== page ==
Painting Program in Studio Arts
The Painting Program at seeks to educate students in the dual practices of studio art and critical thinking.
Course work in the painting sequence promotes the students' mastery of the technical and aesthetic language of painting and an appreciation of painting's traditionally vital place in the culture at large.
Painting 1 provides a solid introduction to the methods and materials of observational painting. Students will be introduced to a variety of painting tools and processes, and will learn to construct canvas and hardboard painting supports. Studio subject matters are the point of departure for the study of proportion, space, light, color and composition. The observed landscape, figure painting and a variety of special themes comprise additional coursework. Attention will be drawn to identifying the point where subject matter begins to shift to content. Frequent participatory critiques will develop critical thinking skills and work in the studio is complemented by slide-lectures, readings and/or writing
Painting 2 introduces the student to the strategies by which literal subject matters may be selected and composed to form expanded references and non-literal meanings. Assignments move from deep pictorial space into flat space, while developing a 'visual syntax' for combining imagery derived from a variety of sources. Students may learn alternate ways of image making, including: silk-screen, digital processing, photo-transfer, collage, and mixed media. Emphasis on participatory critique will be heightened in Painting 2, as students' conceptual purposes become more developed.
Painting 3 examines the processes of abstraction. Starting with figurative subject matter and investigating various methods for abstracting, students eventually learn to work with non-representational abstraction ("non-objective art"). Understanding of the history, theories and possibilities of abstraction will be deepened by slide-lectures, readings, and/or writing. Participatory critiques will continue to be important for developing critical thinking. Painting 3 continues the student's shift from work generated by assignments to work that springs from the student's ideas and growth as a seasoned artist.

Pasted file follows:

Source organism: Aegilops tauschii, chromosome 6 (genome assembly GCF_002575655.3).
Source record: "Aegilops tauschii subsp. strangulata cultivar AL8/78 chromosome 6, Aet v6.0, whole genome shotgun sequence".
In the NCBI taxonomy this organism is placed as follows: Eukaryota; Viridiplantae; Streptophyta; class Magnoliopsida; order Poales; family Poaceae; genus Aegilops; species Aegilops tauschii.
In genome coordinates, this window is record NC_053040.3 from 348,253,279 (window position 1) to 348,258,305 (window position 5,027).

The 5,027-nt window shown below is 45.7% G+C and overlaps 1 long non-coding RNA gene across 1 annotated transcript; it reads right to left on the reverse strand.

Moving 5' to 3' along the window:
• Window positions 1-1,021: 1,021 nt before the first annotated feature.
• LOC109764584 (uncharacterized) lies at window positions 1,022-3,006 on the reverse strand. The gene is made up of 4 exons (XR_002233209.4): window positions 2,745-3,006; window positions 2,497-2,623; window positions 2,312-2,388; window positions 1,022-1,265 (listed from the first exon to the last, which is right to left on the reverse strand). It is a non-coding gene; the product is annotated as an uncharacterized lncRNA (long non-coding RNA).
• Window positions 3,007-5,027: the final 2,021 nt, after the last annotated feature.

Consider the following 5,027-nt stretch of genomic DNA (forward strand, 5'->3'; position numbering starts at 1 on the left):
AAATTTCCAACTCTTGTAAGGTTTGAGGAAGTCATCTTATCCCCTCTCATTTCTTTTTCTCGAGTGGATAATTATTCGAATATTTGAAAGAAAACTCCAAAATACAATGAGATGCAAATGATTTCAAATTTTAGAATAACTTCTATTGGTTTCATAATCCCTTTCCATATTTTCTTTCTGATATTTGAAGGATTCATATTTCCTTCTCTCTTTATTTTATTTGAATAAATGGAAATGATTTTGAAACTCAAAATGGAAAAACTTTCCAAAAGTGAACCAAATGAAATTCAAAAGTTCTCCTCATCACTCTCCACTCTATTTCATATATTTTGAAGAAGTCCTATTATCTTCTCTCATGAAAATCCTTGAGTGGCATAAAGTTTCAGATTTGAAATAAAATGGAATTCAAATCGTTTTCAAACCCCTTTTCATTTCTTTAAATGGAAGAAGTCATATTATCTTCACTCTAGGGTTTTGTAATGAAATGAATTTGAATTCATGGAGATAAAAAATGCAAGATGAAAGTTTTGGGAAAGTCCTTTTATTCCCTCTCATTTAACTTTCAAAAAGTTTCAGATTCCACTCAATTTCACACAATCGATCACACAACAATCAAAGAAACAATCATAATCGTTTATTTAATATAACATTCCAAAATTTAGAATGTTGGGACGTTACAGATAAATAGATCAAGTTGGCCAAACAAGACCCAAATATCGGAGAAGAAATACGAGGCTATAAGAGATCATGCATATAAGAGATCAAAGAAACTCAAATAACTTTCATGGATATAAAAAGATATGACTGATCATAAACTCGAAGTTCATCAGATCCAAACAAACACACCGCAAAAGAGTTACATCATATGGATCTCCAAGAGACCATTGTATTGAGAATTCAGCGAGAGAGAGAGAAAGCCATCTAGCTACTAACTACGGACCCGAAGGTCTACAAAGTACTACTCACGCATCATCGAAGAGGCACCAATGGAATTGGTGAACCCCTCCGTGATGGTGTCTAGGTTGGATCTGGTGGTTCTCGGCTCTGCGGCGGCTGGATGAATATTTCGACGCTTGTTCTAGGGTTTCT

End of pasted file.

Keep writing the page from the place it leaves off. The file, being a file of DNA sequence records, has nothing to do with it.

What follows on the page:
Painting 4 fosters and encourages the student to build upon their experiences in Painting 1, 2, and 3, and to develop their own artistic voice. Students experiment with new possibilities of materials, processes, color, composition, and subject matter towards the realization of an individual purpose. Students learn to articulate that purpose both visually and verbally, developing the skills of a mature "+studio practice." Emphasis is placed on modern and contemporary painting, theory, and practice. Readings, participatory critique, research, and discussion form an integral part of this course. Students will also be guided in the preparation of such materials as an Artist's Statement and applications for internships and graduate study.
Bachelor of Fine Arts Degree
The BFA Program is a competitive degree program offering greater concentration in studio coursework and individual creative development. BFA students receive personal studio space and their degree culminates in a solo exhibition in University Galleries.
Special Topics Classes
Each year, the Painting Area offers a 'special topics' course. Previous special topics have included studies in Landscape, Collage and the Contemporary Figure.
Master of Fine Arts Degree
The Graduate Program at Illinois State University seeks to prepare each student for the career of professional artist. Moreover, we support and encourage students in the linked vocations of teaching, curating, arts administration, and gallery administration. All students are awarded a full tuition waiver plus assistantship with stipend each and every semester.
These are either Teaching or Administrative assistantships - A student might teach a class, assist in the classroom of one of the painting area professors or perform a number of supportive tasks required for the smooth functioning of the painting area. Individual studio space over a three-year period enables each Graduate student to develop his or her body of work, in preparation for working as an artist outside the institution. Students direct their own working methods with input from professional exhibiting artists on the faculty who guide the graduate curriculum plan. In conjunction with studio work, graduate students will study within the art history area which offers courses on modern and contemporary art theory and practice.
Students can elect to work with whom ever they chose in the capacity of Independent Study, thereby coming into contact with variable and diverse opinions. Interdisciplinary contact is encouraged, students electing to work in Installation or Performance may work with Faculty in Video, Sculpture, Drawing/Print-making, Photography, or Painting. Finally, graduate students are required to research and compose a written, supportive statement addressing the visual work in the MFA show.